Android One is something new, not just for Xiaomi but also for many users who might have not even heard of it. The campaign had begun with a bunch of budget phones and it never really picked up and the whole purpose of offering smooth experience and timely updates got lost due to the poor response and choice of brands to partner with. Google finally shook hands with Xiaomi and this could be the best thing to happen with both the companies, though Google might benefit a little more to get the best hardware in the market to run its software. MIUI is good but with it, there were always those doubts of software updates as the MIUI version saw the change but the Android version stayed the same. With stock Android, you don’t have to worry about that because the phone is going to see at least a couple of major OS updates and by the end of this year, even Android Oreo update will be on board.
The interface is simple, easy to use and there is no bloatware except for a couple of essential apps from Xiaomi. The other difference is that the camera app here is given by Xiaomi because it has to have the depth-sensing mode to take advantage of the dual-lens camera. There are a couple of gesture features available, including the double press of power button to launch the camera app, or swipe down the fingerprint sensor to drag the notification panel down.
Talking about the performance, the Mi A1 is an absolutely smooth device with the interface being very responsive and all the extremely heavy tasks like gaming or the camera usage are handled very well, thanks to the Qualcomm Snapdragon 625 processor that is supported by 4GB of RAM. There’s a layer of pyrolytic graphite sheet placed to keep the phone a little cooler than what it is while gaming or using 4G and browsing the web, and that somehow works here because, in comparison to the Moto G5S Plus having a similar build and the same chipset, the latter was easily hotter after similar time of gaming.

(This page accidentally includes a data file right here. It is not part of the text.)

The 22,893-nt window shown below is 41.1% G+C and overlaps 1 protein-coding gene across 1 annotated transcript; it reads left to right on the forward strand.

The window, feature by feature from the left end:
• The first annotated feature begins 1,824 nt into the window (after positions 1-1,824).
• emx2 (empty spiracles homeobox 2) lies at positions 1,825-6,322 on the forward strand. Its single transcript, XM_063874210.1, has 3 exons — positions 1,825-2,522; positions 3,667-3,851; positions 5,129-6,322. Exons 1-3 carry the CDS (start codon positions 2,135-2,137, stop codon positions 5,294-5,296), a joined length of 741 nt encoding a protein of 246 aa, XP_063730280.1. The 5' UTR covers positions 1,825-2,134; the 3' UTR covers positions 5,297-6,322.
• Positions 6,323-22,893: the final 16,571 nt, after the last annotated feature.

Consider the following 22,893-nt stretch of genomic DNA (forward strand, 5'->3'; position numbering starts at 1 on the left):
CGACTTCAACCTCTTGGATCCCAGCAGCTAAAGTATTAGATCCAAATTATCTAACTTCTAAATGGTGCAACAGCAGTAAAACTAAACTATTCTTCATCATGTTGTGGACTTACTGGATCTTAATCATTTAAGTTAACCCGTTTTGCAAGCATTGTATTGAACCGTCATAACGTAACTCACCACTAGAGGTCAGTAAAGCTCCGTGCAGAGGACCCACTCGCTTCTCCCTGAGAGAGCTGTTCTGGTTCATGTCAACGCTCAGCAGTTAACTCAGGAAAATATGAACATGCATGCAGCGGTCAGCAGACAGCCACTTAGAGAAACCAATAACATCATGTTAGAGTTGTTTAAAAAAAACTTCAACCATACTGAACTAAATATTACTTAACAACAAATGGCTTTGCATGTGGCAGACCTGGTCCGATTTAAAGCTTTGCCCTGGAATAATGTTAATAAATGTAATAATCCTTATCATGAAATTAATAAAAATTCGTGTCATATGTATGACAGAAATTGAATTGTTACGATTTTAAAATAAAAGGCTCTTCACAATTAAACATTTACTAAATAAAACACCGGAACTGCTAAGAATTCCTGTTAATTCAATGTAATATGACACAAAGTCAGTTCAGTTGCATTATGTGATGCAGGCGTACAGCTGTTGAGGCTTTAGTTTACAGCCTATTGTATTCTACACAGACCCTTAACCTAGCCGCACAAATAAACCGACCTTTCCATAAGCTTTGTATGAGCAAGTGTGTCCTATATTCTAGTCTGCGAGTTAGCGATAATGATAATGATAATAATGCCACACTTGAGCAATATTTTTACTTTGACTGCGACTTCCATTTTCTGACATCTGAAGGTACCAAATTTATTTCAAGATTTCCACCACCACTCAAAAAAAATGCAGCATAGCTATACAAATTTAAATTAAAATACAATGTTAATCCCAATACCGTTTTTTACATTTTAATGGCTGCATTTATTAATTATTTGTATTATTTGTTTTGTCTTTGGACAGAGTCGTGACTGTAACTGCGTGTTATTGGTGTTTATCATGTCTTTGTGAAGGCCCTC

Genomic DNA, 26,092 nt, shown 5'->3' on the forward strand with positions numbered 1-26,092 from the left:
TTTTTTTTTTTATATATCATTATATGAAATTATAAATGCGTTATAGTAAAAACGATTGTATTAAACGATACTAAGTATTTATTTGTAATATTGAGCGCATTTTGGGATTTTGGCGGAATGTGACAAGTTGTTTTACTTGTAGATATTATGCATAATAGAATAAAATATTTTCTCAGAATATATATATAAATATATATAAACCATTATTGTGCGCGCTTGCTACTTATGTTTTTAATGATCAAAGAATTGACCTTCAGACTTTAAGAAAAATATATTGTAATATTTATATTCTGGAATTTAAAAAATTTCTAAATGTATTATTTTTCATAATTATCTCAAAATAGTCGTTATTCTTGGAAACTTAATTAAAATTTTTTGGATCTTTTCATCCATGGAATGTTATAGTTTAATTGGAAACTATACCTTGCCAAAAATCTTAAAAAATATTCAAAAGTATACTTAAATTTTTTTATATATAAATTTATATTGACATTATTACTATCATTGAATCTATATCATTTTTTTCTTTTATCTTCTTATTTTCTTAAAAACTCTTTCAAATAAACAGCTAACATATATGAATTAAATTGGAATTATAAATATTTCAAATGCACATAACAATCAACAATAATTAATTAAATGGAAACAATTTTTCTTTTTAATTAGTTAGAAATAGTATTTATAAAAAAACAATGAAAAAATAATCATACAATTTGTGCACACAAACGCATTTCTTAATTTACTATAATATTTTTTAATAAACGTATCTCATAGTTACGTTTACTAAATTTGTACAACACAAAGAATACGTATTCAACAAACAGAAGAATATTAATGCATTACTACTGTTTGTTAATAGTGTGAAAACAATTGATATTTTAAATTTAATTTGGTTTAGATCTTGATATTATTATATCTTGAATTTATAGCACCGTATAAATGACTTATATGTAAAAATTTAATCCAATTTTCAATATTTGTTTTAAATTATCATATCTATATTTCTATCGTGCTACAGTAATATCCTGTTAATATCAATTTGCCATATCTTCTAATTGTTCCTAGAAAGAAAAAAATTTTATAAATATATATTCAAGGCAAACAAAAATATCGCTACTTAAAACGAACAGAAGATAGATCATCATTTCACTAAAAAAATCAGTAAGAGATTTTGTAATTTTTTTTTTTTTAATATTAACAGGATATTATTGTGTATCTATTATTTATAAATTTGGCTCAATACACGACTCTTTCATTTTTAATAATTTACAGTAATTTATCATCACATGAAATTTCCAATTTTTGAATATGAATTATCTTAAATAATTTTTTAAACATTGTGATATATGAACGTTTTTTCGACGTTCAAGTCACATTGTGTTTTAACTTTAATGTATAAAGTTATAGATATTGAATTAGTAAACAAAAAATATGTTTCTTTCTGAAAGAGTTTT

The camera combination is one of the highlights of the phone, thanks to this being the first from the company in India to have the dual-lens setup, where you find two 12-megapixel cameras with F/2.2 and F/2.6 aperture. There has been a good number of smartphones in the recent time to have a dual-lens setup to offer their own set of features and in this case, while one camera does the regular job of capturing wide-angle shots, the other one helps in up to 2x optical zoom and when both of them work together, you would see the portrait mode helping in blurring the background, which in this case has done a very fine job when compared to the others in this price range. If we are talking about the comparison, the two phones Moto G5S Plus and Lenovo K8 Note are nowhere close to the Mi A1 for the portrait captures.